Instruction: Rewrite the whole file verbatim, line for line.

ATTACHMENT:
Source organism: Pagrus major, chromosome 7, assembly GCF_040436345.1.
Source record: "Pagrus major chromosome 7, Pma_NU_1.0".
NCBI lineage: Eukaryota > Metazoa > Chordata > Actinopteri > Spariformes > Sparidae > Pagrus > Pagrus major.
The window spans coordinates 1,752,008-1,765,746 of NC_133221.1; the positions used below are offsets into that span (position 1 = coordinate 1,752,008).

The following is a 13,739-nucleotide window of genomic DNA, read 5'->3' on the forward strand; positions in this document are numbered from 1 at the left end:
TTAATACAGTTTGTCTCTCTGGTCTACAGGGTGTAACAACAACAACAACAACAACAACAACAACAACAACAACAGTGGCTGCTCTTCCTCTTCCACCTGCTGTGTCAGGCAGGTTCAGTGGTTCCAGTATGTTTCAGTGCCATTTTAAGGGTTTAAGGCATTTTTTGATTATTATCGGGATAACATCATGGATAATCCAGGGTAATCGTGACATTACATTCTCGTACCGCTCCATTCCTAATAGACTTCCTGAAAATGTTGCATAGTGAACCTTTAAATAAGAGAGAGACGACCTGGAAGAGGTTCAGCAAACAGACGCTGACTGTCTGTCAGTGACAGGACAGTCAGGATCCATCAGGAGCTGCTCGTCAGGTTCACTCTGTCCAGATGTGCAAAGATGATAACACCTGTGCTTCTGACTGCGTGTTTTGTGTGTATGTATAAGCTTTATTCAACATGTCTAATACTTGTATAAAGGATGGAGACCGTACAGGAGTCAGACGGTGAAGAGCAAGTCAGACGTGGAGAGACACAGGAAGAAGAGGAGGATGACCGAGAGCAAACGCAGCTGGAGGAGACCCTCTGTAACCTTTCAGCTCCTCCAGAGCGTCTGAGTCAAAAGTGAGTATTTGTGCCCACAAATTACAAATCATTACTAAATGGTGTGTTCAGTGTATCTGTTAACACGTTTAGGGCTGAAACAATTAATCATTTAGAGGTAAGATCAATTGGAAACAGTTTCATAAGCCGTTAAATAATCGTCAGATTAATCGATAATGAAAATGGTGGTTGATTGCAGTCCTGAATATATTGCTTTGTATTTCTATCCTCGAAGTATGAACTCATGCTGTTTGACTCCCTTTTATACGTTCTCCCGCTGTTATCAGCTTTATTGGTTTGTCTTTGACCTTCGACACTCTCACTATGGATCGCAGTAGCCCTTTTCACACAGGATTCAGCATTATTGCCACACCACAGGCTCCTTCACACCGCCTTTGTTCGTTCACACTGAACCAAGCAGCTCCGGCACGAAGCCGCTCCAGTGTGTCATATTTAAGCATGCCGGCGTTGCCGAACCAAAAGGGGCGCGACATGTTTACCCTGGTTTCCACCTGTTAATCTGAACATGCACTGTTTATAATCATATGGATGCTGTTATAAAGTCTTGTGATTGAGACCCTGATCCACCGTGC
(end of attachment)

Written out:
Source organism: Pagrus major, chromosome 7, assembly GCF_040436345.1.
Source record: "Pagrus major chromosome 7, Pma_NU_1.0".
NCBI lineage: Eukaryota > Metazoa > Chordata > Actinopteri > Spariformes > Sparidae > Pagrus > Pagrus major.
The window spans coordinates 1,752,008-1,765,746 of NC_133221.1; the positions used below are offsets into that span (position 1 = coordinate 1,752,008).

The following is a 13,739-nucleotide window of genomic DNA, read 5'->3' on the forward strand; positions in this document are numbered from 1 at the left end:
TTAATACAGTTTGTCTCTCTGGTCTACAGGGTGTAACAACAACAACAACAACAACAACAACAACAACAACAACAGTGGCTGCTCTTCCTCTTCCACCTGCTGTGTCAGGCAGGTTCAGTGGTTCCAGTATGTTTCAGTGCCATTTTAAGGGTTTAAGGCATTTTTTGATTATTATCGGGATAACATCATGGATAATCCAGGGTAATCGTGACATTACATTCTCGTACCGCTCCATTCCTAATAGACTTCCTGAAAATGTTGCATAGTGAACCTTTAAATAAGAGAGAGACGACCTGGAAGAGGTTCAGCAAACAGACGCTGACTGTCTGTCAGTGACAGGACAGTCAGGATCCATCAGGAGCTGCTCGTCAGGTTCACTCTGTCCAGATGTGCAAAGATGATAACACCTGTGCTTCTGACTGCGTGTTTTGTGTGTATGTATAAGCTTTATTCAACATGTCTAATACTTGTATAAAGGATGGAGACCGTACAGGAGTCAGACGGTGAAGAGCAAGTCAGACGTGGAGAGACACAGGAAGAAGAGGAGGATGACCGAGAGCAAACGCAGCTGGAGGAGACCCTCTGTAACCTTTCAGCTCCTCCAGAGCGTCTGAGTCAAAAGTGAGTATTTGTGCCCACAAATTACAAATCATTACTAAATGGTGTGTTCAGTGTATCTGTTAACACGTTTAGGGCTGAAACAATTAATCATTTAGAGGTAAGATCAATTGGAAACAGTTTCATAAGCCGTTAAATAATCGTCAGATTAATCGATAATGAAAATGGTGGTTGATTGCAGTCCTGAATATATTGCTTTGTATTTCTATCCTCGAAGTATGAACTCATGCTGTTTGACTCCCTTTTATACGTTCTCCCGCTGTTATCAGCTTTATTGGTTTGTCTTTGACCTTCGACACTCTCACTATGGATCGCAGTAGCCCTTTTCACACAGGATTCAGCATTATTGCCACACCACAGGCTCCTTCACACCGCCTTTGTTCGTTCACACTGAACCAAGCAGCTCCGGCACGAAGCCGCTCCAGTGTGTCATATTTAAGCATGCCGGCGTTGCCGAACCAAAAGGGGCGCGACATGTTTACCCTGGTTTCCACCTGTTAATCTGAACATGCACTGTTTATAATCATATGGATGCTGTTATAAAGTCTTGTGATTGAGACCCTGATCCACCGTGC